Pachauri quits as IPCC chair following harassment allegations

Chair of UN climate science panel resigns after 13 years as sexual harassment investigation takes place in India

Pic: UN ISDR/Flickr

Pic: UN ISDR/Flickr

By Sophie Yeo

The UN’s climate science chief Rajendra Pachauri has stepped down after allegations of sexual harassment.

The Intergovernmental Panel on Climate Change (IPCC) said that Pachauri’s decision was effective immediately.

“The actions taken today will ensure that the IPCC’s mission to assess climate change continues without interruption,” said Achim Steiner, head of the United Nations Environment Programme.

Pachauri skipped a key IPCC meeting in Nairobi this week after police started investigating claims that he had harassed a 29-year-old employee of TERI, the Indian organisation that he heads.

He will be replaced by Sudanese vice-chair Ismail El Gizouli.

Pachauri, who has been chairman of the IPCC since 2002, was due to step down in October this year, at a meeting where his full time replacement will be elected.

He denies the charges levied against him, claiming that his computer was hacked.


Pachauri announced his resignation in a letter addressed to UN secretary general Ban Ki-moon.

“The IPCC needs strong leadership and dedication of time and full attention by the Chair in the immediate future, which under the current circumstances I may be unable to provide, as shown by my inability to travel to Nairobi to chair the plenary session of the Panel this week,” he wrote.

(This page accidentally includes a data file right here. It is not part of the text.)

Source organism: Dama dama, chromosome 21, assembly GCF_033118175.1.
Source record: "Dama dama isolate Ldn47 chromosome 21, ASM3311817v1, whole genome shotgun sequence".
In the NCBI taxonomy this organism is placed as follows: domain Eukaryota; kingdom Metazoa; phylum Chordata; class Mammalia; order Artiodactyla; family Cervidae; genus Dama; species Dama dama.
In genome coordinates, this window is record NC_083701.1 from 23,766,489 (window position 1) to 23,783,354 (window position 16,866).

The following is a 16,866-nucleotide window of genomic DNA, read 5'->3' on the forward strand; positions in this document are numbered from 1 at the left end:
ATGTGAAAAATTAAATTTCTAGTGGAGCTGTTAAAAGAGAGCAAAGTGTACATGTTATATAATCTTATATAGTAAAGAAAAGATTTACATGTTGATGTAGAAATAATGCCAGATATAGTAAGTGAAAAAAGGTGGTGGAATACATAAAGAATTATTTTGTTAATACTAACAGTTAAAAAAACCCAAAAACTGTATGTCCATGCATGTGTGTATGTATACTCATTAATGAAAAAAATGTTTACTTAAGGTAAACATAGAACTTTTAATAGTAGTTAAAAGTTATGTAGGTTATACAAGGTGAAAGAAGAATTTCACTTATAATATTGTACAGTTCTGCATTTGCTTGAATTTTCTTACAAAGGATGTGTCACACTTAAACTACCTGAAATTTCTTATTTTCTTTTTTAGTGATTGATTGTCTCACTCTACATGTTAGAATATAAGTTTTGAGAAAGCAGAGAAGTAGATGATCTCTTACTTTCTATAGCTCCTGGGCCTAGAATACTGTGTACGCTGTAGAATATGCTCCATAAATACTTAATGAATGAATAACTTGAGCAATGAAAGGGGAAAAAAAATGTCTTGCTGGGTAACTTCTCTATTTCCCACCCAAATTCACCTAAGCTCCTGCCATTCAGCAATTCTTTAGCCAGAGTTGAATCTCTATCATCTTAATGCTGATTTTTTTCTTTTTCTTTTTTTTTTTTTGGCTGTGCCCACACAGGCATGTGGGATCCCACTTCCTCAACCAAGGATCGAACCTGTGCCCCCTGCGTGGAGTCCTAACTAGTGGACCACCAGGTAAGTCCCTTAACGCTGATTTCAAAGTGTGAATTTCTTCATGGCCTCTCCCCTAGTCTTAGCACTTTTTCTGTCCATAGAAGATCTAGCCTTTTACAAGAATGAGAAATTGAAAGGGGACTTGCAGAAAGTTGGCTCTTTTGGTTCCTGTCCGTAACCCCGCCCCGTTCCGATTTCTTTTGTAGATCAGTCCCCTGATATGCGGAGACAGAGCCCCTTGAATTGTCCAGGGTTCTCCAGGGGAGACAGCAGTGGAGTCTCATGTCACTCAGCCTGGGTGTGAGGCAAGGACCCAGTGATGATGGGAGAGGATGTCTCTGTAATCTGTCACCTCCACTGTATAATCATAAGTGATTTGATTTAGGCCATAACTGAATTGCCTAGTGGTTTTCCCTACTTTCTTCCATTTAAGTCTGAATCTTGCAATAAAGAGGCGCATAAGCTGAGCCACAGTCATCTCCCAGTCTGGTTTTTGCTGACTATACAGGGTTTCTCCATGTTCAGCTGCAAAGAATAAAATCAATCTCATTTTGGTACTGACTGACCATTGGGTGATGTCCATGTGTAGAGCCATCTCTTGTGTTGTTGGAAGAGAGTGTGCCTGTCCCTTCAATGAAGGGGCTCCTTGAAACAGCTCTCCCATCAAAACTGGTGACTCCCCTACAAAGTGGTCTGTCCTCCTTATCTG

He said that he had intended to resign in November last year, following the release of the IPCC’s synthesis report – the fourth installment of its four-part assessment – but was advised by “close friends and colleagues…to continue with outreach efforts worldwide”.

He describes the protection of the planet as “my religion and my dharma” and offers to continue to support and advise the IPCC in the future.

Pachauri accepted the Nobel Peace Prize on behalf of the IPCC in 2007.

However, he was enmeshed in another controversy in the same year due to a false claim in the fourth assessment report that the Himalayan glaciers could disappear by 2035.

TERI followed his resignation from the IPCC with an announcement that he was also going “on leave for the time being” from the organisation.

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